The Polaroid Spectra (also known as the Image in some markets), introduced in 1986, is somewhat of an oddball among the other popular Polaroid cameras, in that it used a unique rectangular film format instead of the more common square format of the 600- and SX-series cameras. Apart from its different form factor, the Spectra film was almost identical to the 600 film, though, including its ISO rating and development method.
Of course, as with all things Polaroid, the era of the Spectra eventually came to end, leaving many a camera out of use for the lack of film supplies. That changed when The Impossible Project began its mission of reviving Polaroid instant photography and started manufacturing and selling instant film for numerous Polaroid systems again. While both a color emulsion and a black-and-white film for Spectra cameras were in Impossible’s portfolio, the latter was withdrawn about a year ago.
In the meantime, the film has been completely re-worked, and it’s now back again as a pre-release for pre-order. According to the Impossible website, the new Spectra black-and-white film is “better than any of its predecessors, with improved tonal range and contrast and a fast development time.” Currently available only in an unbranded, plain-white box, an 8-exposure pack can be ordered online for US-$ 16.50, with a twin-pack coming it at $30.
For those who have been eagerly waiting for the return of black-and-white Spectra film, this should be great news. To everyone else who once owned such a camera or might still have one collecting dust in the attic, why not order a pack of film and see if the old lady is still working? Not only will your purchase help the Impossible Project continue their work, it can also be great fun to turn back in time and do photography “the old way” again for a change.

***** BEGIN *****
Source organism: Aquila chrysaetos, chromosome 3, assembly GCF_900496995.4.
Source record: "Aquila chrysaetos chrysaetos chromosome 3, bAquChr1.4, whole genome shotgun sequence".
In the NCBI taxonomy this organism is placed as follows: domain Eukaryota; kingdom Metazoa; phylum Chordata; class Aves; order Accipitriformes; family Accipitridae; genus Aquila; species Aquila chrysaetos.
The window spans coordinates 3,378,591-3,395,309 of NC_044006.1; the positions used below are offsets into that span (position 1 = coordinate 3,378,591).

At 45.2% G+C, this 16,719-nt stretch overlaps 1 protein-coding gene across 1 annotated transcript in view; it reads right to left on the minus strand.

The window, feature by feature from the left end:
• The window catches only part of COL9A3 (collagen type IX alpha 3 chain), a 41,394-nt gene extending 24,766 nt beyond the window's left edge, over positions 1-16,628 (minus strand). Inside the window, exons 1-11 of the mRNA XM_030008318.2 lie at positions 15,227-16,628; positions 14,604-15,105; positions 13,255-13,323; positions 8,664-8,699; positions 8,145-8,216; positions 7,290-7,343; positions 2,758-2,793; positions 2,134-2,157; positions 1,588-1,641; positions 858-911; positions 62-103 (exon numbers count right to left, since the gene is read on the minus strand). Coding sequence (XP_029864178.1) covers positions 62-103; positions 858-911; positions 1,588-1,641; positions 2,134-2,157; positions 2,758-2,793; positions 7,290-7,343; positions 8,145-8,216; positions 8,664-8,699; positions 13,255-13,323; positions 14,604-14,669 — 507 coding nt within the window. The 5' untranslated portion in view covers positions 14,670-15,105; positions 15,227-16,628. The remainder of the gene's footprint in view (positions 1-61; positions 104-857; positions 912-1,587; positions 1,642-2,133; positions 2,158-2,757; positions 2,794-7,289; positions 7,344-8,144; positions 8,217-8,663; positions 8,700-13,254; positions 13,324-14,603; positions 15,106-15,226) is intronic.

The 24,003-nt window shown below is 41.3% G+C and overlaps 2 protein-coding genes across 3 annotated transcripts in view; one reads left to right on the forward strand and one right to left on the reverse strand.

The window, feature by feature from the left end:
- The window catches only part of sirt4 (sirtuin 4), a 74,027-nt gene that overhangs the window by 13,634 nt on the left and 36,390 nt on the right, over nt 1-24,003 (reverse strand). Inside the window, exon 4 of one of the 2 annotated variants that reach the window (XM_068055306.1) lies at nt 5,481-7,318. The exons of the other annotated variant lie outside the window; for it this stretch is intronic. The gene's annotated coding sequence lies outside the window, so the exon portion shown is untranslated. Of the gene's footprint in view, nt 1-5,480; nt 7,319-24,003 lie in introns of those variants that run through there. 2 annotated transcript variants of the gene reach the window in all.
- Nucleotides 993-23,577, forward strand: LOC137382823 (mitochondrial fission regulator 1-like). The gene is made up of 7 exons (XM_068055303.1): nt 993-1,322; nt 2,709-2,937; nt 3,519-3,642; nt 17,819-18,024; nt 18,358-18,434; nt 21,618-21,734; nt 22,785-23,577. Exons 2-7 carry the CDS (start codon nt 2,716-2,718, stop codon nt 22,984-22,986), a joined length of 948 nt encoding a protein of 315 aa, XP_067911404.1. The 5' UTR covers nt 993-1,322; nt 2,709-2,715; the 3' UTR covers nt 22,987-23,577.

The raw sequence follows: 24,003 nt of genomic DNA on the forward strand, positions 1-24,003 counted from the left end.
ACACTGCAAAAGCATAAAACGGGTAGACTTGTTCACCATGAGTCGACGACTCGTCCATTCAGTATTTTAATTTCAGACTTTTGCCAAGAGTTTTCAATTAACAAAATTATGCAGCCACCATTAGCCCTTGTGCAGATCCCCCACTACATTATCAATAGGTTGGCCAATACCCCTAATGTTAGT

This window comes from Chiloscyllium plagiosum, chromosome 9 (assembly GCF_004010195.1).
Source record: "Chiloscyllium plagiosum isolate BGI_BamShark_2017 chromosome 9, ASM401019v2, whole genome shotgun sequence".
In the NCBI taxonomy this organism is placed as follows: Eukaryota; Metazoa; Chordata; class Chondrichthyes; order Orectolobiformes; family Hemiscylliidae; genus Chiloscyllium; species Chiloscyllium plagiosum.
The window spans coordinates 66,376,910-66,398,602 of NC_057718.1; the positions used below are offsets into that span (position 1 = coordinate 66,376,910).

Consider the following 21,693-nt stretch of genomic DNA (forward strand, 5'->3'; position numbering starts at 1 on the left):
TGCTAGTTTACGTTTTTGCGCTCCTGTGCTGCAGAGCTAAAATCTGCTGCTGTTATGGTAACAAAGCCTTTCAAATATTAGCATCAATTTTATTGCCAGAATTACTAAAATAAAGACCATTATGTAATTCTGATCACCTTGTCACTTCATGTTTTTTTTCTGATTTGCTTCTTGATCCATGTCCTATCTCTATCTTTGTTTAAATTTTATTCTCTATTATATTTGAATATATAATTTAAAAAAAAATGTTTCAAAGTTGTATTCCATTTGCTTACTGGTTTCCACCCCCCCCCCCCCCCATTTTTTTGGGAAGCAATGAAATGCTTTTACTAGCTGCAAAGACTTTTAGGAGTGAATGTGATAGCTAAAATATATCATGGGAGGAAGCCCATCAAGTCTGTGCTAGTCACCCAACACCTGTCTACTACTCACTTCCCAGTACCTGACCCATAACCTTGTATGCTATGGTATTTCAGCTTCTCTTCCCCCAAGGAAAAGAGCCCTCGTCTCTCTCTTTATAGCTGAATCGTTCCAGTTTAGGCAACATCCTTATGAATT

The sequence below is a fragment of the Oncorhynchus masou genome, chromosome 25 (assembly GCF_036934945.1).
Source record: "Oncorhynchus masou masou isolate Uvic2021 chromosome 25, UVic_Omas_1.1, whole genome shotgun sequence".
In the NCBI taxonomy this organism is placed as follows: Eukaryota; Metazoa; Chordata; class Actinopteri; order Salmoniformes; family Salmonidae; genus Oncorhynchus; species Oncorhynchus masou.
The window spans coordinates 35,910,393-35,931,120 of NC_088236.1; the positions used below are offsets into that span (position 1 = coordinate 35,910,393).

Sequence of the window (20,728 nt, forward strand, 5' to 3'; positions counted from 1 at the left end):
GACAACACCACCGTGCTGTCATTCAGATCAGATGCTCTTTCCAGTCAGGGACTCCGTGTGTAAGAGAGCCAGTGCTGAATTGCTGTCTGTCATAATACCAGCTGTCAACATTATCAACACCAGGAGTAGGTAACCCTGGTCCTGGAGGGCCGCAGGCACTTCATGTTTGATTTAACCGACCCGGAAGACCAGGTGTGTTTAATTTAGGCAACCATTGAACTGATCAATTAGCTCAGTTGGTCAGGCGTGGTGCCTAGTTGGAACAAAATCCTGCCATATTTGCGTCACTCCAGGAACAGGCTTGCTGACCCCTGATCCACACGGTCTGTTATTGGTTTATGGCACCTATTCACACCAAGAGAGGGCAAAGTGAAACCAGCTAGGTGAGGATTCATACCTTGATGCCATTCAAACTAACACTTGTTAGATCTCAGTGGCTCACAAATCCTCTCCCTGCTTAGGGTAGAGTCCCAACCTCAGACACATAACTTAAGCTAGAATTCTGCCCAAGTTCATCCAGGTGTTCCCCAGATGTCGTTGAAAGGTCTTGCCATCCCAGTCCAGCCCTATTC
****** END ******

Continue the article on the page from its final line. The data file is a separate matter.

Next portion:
After two years, The Impossible Project is ending its Battery Return Program. Originally conceived as an effort to help keep the environment a little cleaner, the program has reached the end of the line. Citing a rising cost of shipping and a large influx of batteries that can’t be recycled, the Impossible Project has set an end date of July 15, 2013. According to the press release, the folks over at Impossible are researching ways to “make analog instant photography more environmentally friendly”. Part of that includes battery-less instant film for new cameras they’re releasing next month: the Instant Lab and Pinhole cameras. The Impossible Project extends its gratitude to all who have participated in the program, and they lament the fact that they have to close the door on the program.
First a Ferrari, and now beer. What on earth does this have to do with photokina? Well, every day at 3 p.m. the guys from Peak Design (read more on their awesome products below) were giving out Freibier. This was their PR strategy, and you can bet it was well received!
This is part six of our photokina 2012 report, with a main focus on SLR Magic, the small lens maker from Hong Kong that has come up with a lot of amazing products in the last two years. Beside an exhaustive report on SLR Magic’s new lenses, the following companies and/or products are featured in this post: Alpa, B.I.G. Photo, Fotoman, the Impossible Project, Lensbaby, Peak Design, the Plustek 120 film scanner, Rollei, and SanDisk.
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(Top: Photo by Bill Phelps. Bottom: Photo by Chloe Aftel)
The Impossible Project’s story is one that is really inspirational in the photography world. With the death of Polaroid’s film, they tried to reverse engineer the process to continue the production of the film. Today, the company has announced that they are finally ready to release their PQ 8×10 instant film for large format cameras. As we stated before, we really need to keep medium format and large format film alive, and for the cool price of $189 US, you can score 10 sheets of this new film.
As is typical with Impossible Film though, we can probably expect the first batches to be nowhere as good as the improved formula they come up with in their, “cool” branding. Keep checking the Project’s shop for availability.
Also: not big enough for you? Take a look at the tour of the Polaroid 20 x 24 camera we did last year.
As instant film make a resurgence and companies like the Impossible Project announce new products, it’s only reasonable that we take a look at a relic: the fabled 20×24 Polaroid film camera. Jennifer Trausch at 20×24 Studios in TriBeCa, NY was kind enough to offer a tour of the camera. As a studio that specializes in shooting art and ad campaigns with this giant beast of a camera, they’re often very busy.
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